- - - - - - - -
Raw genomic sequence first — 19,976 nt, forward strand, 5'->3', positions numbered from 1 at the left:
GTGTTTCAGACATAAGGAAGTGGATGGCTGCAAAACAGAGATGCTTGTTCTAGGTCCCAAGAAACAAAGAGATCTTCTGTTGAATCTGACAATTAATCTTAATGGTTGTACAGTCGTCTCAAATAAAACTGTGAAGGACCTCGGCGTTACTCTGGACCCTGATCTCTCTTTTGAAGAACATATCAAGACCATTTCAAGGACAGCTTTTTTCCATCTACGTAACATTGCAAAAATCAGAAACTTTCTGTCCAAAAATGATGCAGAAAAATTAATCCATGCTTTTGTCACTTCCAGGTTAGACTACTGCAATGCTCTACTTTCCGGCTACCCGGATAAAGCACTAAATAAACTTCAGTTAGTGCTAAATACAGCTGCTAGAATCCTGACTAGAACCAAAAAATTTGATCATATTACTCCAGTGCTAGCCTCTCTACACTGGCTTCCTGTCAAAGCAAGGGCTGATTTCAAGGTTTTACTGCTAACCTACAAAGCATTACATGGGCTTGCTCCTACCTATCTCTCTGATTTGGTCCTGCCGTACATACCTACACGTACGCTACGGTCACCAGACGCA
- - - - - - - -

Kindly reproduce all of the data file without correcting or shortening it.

Raw genomic sequence first — 19,976 nt, forward strand, 5'->3', positions numbered from 1 at the left:
GTGTTTCAGACATAAGGAAGTGGATGGCTGCAAAACAGAGATGCTTGTTCTAGGTCCCAAGAAACAAAGAGATCTTCTGTTGAATCTGACAATTAATCTTAATGGTTGTACAGTCGTCTCAAATAAAACTGTGAAGGACCTCGGCGTTACTCTGGACCCTGATCTCTCTTTTGAAGAACATATCAAGACCATTTCAAGGACAGCTTTTTTCCATCTACGTAACATTGCAAAAATCAGAAACTTTCTGTCCAAAAATGATGCAGAAAAATTAATCCATGCTTTTGTCACTTCCAGGTTAGACTACTGCAATGCTCTACTTTCCGGCTACCCGGATAAAGCACTAAATAAACTTCAGTTAGTGCTAAATACAGCTGCTAGAATCCTGACTAGAACCAAAAAATTTGATCATATTACTCCAGTGCTAGCCTCTCTACACTGGCTTCCTGTCAAAGCAAGGGCTGATTTCAAGGTTTTACTGCTAACCTACAAAGCATTACATGGGCTTGCTCCTACCTATCTCTCTGATTTGGTCCTGCCGTACATACCTACACGTACGCTACGGTCACCAGACGCA